Following a pedestrianisation trial period, traffic returns to Grafton Street in Dublin reopens facilitate city centre roadworks.

On 6 September 1971 Grafton Street in Dublin closed to traffic, initially for a four week trial period. Grafton Street reopens to traffic from 10 January 1972 to facilitate road reconstruction works in South Great George's Street, Dame Street and College Green.

According to head of Dublin Corporation's traffic section Des Flanagan it will be at least two years before the pedestrianisation experiment can resume. He considers the experiment worthwhile and would like to see the area closed to traffic again once the road reconstruction works are complete.

There are mixed views from business owners and shoppers on the merits and success of the pedestrianisation experiment.

Initially managing director of Switzers James A. Chapman found sales improved when traffic was banished from the street. However this benefit was short-lived.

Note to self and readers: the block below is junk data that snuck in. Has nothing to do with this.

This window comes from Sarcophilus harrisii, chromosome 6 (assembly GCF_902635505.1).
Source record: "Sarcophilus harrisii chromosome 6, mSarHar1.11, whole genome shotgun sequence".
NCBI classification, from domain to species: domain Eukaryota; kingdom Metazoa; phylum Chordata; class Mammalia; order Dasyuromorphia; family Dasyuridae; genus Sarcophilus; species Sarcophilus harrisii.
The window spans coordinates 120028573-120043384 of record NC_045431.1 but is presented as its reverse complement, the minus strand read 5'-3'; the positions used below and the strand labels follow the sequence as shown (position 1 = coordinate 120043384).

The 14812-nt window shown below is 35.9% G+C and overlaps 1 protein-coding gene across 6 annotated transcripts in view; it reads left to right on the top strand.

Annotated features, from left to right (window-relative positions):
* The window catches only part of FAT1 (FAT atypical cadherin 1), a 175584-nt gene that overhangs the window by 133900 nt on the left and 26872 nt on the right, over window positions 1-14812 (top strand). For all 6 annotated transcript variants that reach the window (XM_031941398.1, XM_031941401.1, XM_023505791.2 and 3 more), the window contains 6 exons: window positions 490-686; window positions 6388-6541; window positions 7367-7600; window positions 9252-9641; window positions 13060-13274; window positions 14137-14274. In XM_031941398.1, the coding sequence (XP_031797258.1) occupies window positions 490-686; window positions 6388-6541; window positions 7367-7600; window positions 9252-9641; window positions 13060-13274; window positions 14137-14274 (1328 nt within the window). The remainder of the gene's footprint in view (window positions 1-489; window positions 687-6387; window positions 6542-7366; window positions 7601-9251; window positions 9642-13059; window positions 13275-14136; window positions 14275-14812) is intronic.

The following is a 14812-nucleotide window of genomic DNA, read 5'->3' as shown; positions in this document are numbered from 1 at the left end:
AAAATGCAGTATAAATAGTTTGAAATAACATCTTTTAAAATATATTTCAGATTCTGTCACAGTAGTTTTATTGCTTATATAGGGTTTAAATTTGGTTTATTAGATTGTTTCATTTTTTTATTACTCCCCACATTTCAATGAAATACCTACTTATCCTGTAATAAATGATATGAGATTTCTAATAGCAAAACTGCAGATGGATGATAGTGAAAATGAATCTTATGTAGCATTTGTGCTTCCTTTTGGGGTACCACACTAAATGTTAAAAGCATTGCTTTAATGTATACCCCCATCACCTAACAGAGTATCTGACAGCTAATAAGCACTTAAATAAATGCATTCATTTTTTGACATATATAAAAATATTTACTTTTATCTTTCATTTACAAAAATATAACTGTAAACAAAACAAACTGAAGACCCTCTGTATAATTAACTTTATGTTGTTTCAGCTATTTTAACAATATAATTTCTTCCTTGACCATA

His counterpart in Brown Thomas department store believes the pedestrianisation experiment brought undesirables to Grafton Street and is glad to see the traffic return.

Another shopkeeper disagrees,

It’s been a tremendous success from a business point of view, from our customers who appreciated the freedom they had in the street.

One shopper feels pedestrianisation is a hindrance to browsing in shop windows. Another dislikes pedestrianisation because she has a car.

A man is sad the trial period is over as he feels it was hugely successful,

I hope they’ll revert to the old situation.

A young woman loved the vehicle free Grafton Street because

You could stroll down leisurely.

An RTÉ News report broadcast on 10 January 1972. The reporter is Tom McCaughren.